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4  Comments - NLCC #5- Finding the light

I am so glad that I am not the only one that puts the kids on the table to take photos!
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This is a great example of finding the light. She has great catchlights and lovely light across her face. I see what Molly and Anne mean about the distortion. Thanks for explaing that
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It is really lovely picture of your dd - very natural!

Rebecca - I'm so glad you posted! I was beginning to think that this assignment was too hard/too weird for everyone, LOL.
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The distortion is the first thing I noticed, too. Yup, that's a trade-off when you're dealing some of these tight places. But you can minimize it, sometimes. In this scenario, you could have put her further back on the table so that she wasn't quite so close to you. Of course, the light drops off if she's further back. Tricky, I know.
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I'm going to disagree slightly with Molly here (a rarity!) about placing her in the patch of light. What happens if you do that is that the light comes too strongly from directly below her, and causes what Paul calls &quot;monster lighting.&quot; I think one of my examples showed that very thing (I had to clone out the shadows that were created on the tops of DD's cheeks b/c of the light from below.)
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What you might could have done is to move the table so that it's closer to the window, and then have her sit almost up against the wall, so that the light was almost more sidelighting (which creates pretty shadows). You also help yourself out with the settings by moving the table closer to the light (which would allow you to get better exposure, and maybe lower your ISO).
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South-facing windows cause those patches of light on the floor. They're tantalizing because they're so bright, but they cause problems. I recently shot a 9-month old, and realized later that a similar patch of light had caused bad color casts on one side of his face throughout the shoot. Next time I'll put down a matte finish black cloth (such as velvet, which soaks up the light) to keep the light from reflecting so strongly on the shiny wood floor (which creates yellow casts).
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I would also re-crop it so that the negative space falls on the other side of her face, so it doesn't look like she's about to lean out of the frame.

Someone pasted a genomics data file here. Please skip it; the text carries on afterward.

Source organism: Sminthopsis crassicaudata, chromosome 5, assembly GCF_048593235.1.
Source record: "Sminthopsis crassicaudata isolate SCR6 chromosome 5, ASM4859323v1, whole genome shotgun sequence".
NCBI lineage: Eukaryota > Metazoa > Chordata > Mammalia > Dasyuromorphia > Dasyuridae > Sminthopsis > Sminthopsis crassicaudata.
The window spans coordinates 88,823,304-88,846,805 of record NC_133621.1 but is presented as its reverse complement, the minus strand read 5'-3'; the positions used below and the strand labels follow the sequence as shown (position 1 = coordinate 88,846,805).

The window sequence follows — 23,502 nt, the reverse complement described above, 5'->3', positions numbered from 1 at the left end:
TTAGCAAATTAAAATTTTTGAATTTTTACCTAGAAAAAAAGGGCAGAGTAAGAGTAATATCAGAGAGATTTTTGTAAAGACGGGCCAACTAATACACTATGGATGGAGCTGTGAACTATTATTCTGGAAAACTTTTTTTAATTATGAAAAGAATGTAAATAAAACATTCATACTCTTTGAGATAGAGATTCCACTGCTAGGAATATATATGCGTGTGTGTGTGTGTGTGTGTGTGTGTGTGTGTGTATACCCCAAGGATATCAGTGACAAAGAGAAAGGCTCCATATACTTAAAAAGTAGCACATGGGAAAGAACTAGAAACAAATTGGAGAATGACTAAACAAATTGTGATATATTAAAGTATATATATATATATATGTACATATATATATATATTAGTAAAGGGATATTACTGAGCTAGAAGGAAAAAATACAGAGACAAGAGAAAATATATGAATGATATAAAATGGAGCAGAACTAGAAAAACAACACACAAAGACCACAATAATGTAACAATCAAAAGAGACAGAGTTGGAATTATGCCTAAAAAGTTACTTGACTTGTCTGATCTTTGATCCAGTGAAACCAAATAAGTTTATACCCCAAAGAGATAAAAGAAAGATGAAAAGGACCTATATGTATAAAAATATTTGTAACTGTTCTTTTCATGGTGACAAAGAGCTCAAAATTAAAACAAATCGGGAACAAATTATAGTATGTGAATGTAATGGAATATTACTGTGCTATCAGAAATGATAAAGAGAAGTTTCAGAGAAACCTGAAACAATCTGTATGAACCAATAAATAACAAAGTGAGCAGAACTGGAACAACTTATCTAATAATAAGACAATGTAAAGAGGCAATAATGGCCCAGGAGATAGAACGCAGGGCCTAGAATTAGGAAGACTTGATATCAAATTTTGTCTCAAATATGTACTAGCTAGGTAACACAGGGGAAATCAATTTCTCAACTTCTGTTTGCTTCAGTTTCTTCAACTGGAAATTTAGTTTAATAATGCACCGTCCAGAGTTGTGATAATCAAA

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But I agree with you - it's a great shot because of her wonderful smile!
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Anne

I think your use of light is great. <img border='0' src='/graphics/mbicons/smilies_v2/smile.gif'> I agree that it's a bit underexposed, and since your SS was 1/200 if you want to shoot there again, I think you would have the latitude to up your exposure a bit without worrying about ISO.
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The first thing that struck me, though, was the distortion of her head, which comes from the fact that you were in such close quarters and used a wide angle. You said that she was sitting on the table. I might be inclined to sit her body sort of in the sunbeam on the floor, but with her head in the shade. So if she sits sort of on the back edge of the patch of light, due to the angle of light, even though her torso would be in direct sun, her head would be higher. I think that would give you a bit more length to work with space wise, and allow for a longer focal length, thus giving you a more flattering shot of her.
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Also, there are still some fairly strong color casts due to the yellow walls. That's the nature of shooting in small spaces, though, so you just have to really work with it in post.
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All in all, though, I think this is a great job and I'm so happy that you were able to find an unexpected spot for some shots! <img border='0' src='/graphics/mbicons/smilies_v2/smile.gif'>

LOL! I just noticed...in the pull back shot of the table, you can see her foot! She was playing under the table with our cat. <img border='0' src='/graphics/mbicons/smilies_v2/smile.gif'>


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